Vancouver, BC (July 10, 2009) — The culmination of the women’s ski jumping controversy covered in Issue 2.4 delivered a dissapointing result for the athletes as the BC Supreme Court rejected a bid today to allow women’s ski jumping in the 2010 Olympics.
“Judge Lauri Ann Fenlon ruled against an elite, international group of 15 women ski jumpers who had sued VANOC over their exclusion from Olympic ski jumping at the 2010 Games. They had asked for a declaration that the Games must either include women’s ski jumping or have no ski jumping competitions at all.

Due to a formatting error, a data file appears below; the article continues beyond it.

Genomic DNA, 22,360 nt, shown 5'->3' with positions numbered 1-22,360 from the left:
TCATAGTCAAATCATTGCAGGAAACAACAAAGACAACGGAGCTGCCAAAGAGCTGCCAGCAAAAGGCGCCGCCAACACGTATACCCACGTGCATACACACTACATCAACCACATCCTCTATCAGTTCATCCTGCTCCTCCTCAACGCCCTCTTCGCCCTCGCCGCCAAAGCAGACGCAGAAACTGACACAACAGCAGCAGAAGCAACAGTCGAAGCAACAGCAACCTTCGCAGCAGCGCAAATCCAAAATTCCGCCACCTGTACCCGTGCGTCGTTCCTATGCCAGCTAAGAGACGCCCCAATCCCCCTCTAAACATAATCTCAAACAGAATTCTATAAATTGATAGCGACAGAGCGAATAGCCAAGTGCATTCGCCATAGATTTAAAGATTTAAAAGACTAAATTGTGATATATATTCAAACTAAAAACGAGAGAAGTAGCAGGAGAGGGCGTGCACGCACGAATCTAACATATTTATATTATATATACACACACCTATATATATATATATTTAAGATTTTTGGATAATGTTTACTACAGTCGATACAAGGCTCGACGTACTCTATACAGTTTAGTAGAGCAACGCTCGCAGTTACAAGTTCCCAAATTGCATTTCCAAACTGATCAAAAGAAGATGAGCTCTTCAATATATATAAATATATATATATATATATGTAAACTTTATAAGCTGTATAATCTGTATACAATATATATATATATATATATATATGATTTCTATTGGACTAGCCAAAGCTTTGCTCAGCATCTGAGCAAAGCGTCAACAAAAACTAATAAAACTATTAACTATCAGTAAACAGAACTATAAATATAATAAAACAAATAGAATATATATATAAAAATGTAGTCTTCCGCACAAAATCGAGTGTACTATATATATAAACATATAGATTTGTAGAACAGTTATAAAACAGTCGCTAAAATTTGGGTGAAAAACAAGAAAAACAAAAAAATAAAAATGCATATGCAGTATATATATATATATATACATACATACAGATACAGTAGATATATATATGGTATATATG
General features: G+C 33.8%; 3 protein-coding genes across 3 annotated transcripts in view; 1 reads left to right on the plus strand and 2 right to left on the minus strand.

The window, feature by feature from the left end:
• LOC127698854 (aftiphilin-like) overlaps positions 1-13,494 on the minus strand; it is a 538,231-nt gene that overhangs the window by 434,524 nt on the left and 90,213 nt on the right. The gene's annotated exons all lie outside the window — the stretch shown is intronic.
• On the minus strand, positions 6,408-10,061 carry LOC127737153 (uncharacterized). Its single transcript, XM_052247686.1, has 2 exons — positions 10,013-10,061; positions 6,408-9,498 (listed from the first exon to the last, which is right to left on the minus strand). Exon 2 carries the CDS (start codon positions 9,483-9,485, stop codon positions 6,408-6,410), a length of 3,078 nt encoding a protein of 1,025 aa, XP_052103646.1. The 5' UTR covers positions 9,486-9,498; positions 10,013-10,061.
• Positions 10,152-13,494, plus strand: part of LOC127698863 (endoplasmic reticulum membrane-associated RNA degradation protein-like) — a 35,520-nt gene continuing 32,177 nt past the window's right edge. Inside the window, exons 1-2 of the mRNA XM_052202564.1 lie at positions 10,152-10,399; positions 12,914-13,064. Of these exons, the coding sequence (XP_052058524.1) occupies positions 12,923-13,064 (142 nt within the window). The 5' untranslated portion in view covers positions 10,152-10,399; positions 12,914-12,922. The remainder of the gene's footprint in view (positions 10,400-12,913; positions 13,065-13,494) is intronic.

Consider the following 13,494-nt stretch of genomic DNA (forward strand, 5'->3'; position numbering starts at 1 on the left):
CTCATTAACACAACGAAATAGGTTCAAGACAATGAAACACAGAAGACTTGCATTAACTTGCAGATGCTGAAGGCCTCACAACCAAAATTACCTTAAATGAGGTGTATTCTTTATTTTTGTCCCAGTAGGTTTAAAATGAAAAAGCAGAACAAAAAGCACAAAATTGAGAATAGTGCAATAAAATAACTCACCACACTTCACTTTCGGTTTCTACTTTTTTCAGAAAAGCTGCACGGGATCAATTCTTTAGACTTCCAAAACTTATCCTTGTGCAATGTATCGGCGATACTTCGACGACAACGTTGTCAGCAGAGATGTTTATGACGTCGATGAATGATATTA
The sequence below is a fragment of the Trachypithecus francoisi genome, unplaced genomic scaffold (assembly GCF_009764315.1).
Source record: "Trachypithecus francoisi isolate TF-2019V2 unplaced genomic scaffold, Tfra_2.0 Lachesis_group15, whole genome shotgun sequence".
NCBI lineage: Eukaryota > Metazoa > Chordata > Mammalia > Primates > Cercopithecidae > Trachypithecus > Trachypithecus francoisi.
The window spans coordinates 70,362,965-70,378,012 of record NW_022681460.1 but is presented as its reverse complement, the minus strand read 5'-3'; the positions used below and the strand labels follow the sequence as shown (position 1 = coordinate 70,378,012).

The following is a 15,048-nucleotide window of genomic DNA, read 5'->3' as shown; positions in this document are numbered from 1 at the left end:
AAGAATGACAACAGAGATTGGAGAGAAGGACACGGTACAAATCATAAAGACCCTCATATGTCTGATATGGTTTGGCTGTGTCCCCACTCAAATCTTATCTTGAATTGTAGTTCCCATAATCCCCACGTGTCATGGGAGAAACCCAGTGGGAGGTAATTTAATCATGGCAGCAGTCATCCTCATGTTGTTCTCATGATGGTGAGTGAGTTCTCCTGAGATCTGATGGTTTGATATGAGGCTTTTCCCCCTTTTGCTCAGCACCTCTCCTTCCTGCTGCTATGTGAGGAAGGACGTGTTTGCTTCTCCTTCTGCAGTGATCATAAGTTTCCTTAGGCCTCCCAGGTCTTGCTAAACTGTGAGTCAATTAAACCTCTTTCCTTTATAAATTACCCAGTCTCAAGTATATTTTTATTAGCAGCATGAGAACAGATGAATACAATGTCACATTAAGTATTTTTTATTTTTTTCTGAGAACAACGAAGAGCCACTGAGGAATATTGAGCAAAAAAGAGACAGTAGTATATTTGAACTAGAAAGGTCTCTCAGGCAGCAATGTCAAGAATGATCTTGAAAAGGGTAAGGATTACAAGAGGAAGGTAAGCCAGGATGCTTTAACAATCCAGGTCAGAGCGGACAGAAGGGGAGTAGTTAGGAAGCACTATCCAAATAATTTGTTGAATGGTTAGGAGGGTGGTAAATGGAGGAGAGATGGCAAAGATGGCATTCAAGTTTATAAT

However, in a moral victory for the women plaintiffs, Judge Fenlon found that their exclusion from the Winter Olympics is discriminatory. She noted that many of them have trained with and competed against men who will be Olympians next year.
‘The plaintiffs will be denied this opportunity for no reason other than their sex,’ Judge Fenlon wrote.
But she concluded that VANOC was not in breach of the Charter because the decision to keep their event from the Olympics was made by the International Olympic Committee, and only the IOC has the power to include the women at the Games. The IOC, she pointed out, is not bound by Canada’s Charter.”
So, while it was a moral victory, ultimately, the IOC has its way for 2010. We can only hope things will change for Russia 2014.
Source: Globe and Mail